A new Defense Department report analyzed contractors’ cost and schedule performance over more than a decade to see what motivated them to produce better results. (STAFF/AFP/Getty Images)

Competition was the main theme of the Defense Department’s second annual report on acquisition performance, released earlier this month. Declining budgets may be pushing defense contractors to look for work outside the government, but the Pentagon’s emphasis remains on promoting competition, according to Frank Kendall, the undersecretary of defense for acquisition, technology and logistics.

The report analyzed contractors’ cost and schedule performance over more than a decade to see what motivated them to produce better results. Here are some takeaways:

The carrot-and-stick approach works

Companies respond better to profit incentives than the promise of a fixed margin at the end of the contract, according to the report. That means if a contractor meets cost and schedule requirements, the margins they can achieve should be increased to reward good performance. Similarly, it should be reduced if the contractor does not perform well, the report said. This continuous carrot-and-stick approach is a better incentive than trying to determine a margin level that suits both parties best, the report said.

“Assessing the acceptability of a particular margin [...] is less important than whether we are rewarding good performance and penalizing bad performance,” the report said.

Another way to use margins to drive competition, the report said, is to offer better returns on future contracts to make companies perform well in the present.

Fixed-price isn’t always the best fix

In the report, Kendall noted that fixed-price contracts were not a “one size fits all” solution to budget problems. These types of contracts are increasingly being used by the government to cut costs.

“Defense acquisition is complicated and varying. There are no simple ‘schoolhouse’ solutions that should be mandated,” he wrote.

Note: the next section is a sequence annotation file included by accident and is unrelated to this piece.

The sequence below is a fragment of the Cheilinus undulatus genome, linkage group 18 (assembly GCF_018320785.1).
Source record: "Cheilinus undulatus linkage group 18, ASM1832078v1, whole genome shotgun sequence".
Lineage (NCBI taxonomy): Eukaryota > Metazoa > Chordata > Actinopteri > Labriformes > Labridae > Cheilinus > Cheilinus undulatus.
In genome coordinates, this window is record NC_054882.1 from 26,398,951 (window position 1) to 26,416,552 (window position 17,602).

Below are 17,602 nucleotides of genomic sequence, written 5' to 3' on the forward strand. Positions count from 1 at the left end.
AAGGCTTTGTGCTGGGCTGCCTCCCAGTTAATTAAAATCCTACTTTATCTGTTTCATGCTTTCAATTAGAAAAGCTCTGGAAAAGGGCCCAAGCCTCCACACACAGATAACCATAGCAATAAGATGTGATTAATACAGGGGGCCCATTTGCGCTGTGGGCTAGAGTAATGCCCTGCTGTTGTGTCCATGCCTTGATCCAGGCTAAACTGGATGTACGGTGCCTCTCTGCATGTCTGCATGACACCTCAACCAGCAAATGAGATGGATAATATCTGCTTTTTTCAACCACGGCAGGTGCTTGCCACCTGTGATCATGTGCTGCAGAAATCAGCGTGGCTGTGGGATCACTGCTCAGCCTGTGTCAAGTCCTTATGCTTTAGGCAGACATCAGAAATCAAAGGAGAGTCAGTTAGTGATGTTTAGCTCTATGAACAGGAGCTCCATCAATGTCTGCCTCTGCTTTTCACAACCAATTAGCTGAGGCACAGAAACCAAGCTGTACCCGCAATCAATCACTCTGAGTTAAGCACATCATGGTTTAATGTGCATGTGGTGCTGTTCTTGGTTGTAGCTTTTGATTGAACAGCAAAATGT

Instead, the government should understand the risks involved in each contract to determine what type works best, Kendall said.

That’s a view industry members agree with.

Risk awareness and risk capability are “a real serious gap in acquisition today,” said Stan Soloway, president of the Professional Services Council. “Contract types and strategies have to be tailored to each circumstance.”

More competition does mean better performance

Contracts that had at least two bidders performed better in terms of cost, price and schedule, according to the report. Sole-source modification contracts also performed better than new sole-source contracts. These findings buttress the government’s ideas for spurring competition, the report said.

Despite the competitive environment in contracting, Kendall told reporters in a press conference that he was “disappointed” the government was not being more aggressive.

“We are not increasing our level of competition, direct competition,” he said. “I think that’s partly the result of the budget situation we’re in.”

Leadership matters, but it’s not clear how much

It’s not all about margins and costs. The program manager has a role to play in how well a contract is executed. The department’s analysis addressed the issue of whether the length of a program manager’s tenure affects contract performance. One issue that contractors have raised in the past is that program managers leave too soon to be able to oversee an entire project.

“Qualitatively, it has been asserted that having a stable person as [manager] should lead to better program performance,” the report said, although it did not cite a specific source.

But the analysis didn’t find a quantitative relationship between the length of a manager’s tenure and contract performance measures, such as cost growth.

“We do not yet know why [program manager] tenure does not correlate more strongly with program outcomes,” the report said. But the department stressed that it would continue to explore the effects of leadership on performance.

“We are convinced that superior management quality does matter — and matters a great deal,” it said.